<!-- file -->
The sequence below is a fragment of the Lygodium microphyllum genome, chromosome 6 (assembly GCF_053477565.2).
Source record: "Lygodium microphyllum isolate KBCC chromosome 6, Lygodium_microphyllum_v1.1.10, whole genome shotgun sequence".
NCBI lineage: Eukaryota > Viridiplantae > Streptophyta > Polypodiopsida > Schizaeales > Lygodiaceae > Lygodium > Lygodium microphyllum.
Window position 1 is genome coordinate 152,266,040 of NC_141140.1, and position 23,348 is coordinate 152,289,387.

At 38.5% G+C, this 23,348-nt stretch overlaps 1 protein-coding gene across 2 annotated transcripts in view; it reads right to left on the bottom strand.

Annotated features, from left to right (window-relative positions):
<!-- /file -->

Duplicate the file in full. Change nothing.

The sequence below is a fragment of the Lygodium microphyllum genome, chromosome 6 (assembly GCF_053477565.2).
Source record: "Lygodium microphyllum isolate KBCC chromosome 6, Lygodium_microphyllum_v1.1.10, whole genome shotgun sequence".
NCBI lineage: Eukaryota > Viridiplantae > Streptophyta > Polypodiopsida > Schizaeales > Lygodiaceae > Lygodium > Lygodium microphyllum.
Window position 1 is genome coordinate 152,266,040 of NC_141140.1, and position 23,348 is coordinate 152,289,387.

At 38.5% G+C, this 23,348-nt stretch overlaps 1 protein-coding gene across 2 annotated transcripts in view; it reads right to left on the bottom strand.

Annotated features, from left to right (window-relative positions):